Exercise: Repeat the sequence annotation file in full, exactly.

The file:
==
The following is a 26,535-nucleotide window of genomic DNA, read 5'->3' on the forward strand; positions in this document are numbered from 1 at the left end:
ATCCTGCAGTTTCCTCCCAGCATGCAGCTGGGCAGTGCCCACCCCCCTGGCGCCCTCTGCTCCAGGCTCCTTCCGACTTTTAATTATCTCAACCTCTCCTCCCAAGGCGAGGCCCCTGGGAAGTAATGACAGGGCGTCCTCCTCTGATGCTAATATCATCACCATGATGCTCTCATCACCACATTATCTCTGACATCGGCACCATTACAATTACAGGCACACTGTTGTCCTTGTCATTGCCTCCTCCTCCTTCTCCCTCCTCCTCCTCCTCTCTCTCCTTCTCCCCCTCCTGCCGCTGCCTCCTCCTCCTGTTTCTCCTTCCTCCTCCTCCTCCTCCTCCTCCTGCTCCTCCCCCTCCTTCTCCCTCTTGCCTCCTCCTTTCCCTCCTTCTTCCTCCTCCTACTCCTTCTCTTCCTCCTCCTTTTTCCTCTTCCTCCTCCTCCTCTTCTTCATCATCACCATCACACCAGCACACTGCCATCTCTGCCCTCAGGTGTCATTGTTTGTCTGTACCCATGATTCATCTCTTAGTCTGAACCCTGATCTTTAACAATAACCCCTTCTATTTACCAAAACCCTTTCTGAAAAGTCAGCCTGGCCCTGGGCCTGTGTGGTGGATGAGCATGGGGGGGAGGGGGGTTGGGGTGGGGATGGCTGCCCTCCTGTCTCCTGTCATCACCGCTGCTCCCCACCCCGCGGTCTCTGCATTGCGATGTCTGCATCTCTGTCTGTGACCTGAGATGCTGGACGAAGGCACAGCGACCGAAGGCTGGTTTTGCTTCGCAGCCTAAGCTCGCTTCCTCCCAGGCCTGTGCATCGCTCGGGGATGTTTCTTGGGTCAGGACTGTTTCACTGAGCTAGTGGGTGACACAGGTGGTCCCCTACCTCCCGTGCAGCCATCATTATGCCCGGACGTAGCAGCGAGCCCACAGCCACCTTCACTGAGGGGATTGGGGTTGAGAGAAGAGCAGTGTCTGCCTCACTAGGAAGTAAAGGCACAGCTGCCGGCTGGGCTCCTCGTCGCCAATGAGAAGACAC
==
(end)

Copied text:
The following is a 26,535-nucleotide window of genomic DNA, read 5'->3' on the forward strand; positions in this document are numbered from 1 at the left end:
ATCCTGCAGTTTCCTCCCAGCATGCAGCTGGGCAGTGCCCACCCCCCTGGCGCCCTCTGCTCCAGGCTCCTTCCGACTTTTAATTATCTCAACCTCTCCTCCCAAGGCGAGGCCCCTGGGAAGTAATGACAGGGCGTCCTCCTCTGATGCTAATATCATCACCATGATGCTCTCATCACCACATTATCTCTGACATCGGCACCATTACAATTACAGGCACACTGTTGTCCTTGTCATTGCCTCCTCCTCCTTCTCCCTCCTCCTCCTCCTCTCTCTCCTTCTCCCCCTCCTGCCGCTGCCTCCTCCTCCTGTTTCTCCTTCCTCCTCCTCCTCCTCCTCCTCCTGCTCCTCCCCCTCCTTCTCCCTCTTGCCTCCTCCTTTCCCTCCTTCTTCCTCCTCCTACTCCTTCTCTTCCTCCTCCTTTTTCCTCTTCCTCCTCCTCCTCTTCTTCATCATCACCATCACACCAGCACACTGCCATCTCTGCCCTCAGGTGTCATTGTTTGTCTGTACCCATGATTCATCTCTTAGTCTGAACCCTGATCTTTAACAATAACCCCTTCTATTTACCAAAACCCTTTCTGAAAAGTCAGCCTGGCCCTGGGCCTGTGTGGTGGATGAGCATGGGGGGGAGGGGGGTTGGGGTGGGGATGGCTGCCCTCCTGTCTCCTGTCATCACCGCTGCTCCCCACCCCGCGGTCTCTGCATTGCGATGTCTGCATCTCTGTCTGTGACCTGAGATGCTGGACGAAGGCACAGCGACCGAAGGCTGGTTTTGCTTCGCAGCCTAAGCTCGCTTCCTCCCAGGCCTGTGCATCGCTCGGGGATGTTTCTTGGGTCAGGACTGTTTCACTGAGCTAGTGGGTGACACAGGTGGTCCCCTACCTCCCGTGCAGCCATCATTATGCCCGGACGTAGCAGCGAGCCCACAGCCACCTTCACTGAGGGGATTGGGGTTGAGAGAAGAGCAGTGTCTGCCTCACTAGGAAGTAAAGGCACAGCTGCCGGCTGGGCTCCTCGTCGCCAATGAGAAGACAC